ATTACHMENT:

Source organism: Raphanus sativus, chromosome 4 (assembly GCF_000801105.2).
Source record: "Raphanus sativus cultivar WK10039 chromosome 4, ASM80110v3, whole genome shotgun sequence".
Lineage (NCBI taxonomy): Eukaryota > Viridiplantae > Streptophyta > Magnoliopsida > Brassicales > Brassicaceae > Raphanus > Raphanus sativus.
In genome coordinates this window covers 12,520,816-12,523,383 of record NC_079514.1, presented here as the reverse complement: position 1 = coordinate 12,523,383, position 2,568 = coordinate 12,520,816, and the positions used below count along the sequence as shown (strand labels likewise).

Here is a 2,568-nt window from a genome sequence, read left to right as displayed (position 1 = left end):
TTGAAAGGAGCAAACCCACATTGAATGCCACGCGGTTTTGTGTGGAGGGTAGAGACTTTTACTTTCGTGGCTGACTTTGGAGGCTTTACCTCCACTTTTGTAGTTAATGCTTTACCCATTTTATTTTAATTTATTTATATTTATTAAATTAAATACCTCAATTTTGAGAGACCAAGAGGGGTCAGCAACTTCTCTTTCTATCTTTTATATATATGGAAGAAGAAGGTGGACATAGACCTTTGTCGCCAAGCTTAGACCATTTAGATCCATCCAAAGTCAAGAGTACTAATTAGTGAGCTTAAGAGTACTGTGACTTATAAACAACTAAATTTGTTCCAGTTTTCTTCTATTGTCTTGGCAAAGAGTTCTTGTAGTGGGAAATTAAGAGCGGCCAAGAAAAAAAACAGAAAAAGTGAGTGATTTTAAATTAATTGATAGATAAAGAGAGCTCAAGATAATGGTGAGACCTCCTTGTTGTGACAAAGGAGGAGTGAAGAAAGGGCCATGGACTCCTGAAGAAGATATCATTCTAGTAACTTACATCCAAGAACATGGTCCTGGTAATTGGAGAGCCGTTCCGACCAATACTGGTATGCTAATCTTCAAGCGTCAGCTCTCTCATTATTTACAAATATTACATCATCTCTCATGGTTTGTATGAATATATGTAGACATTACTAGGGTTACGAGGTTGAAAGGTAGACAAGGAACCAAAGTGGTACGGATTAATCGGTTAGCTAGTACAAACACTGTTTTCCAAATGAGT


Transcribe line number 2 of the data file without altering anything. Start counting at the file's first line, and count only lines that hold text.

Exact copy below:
Source record: "Raphanus sativus cultivar WK10039 chromosome 4, ASM80110v3, whole genome shotgun sequence".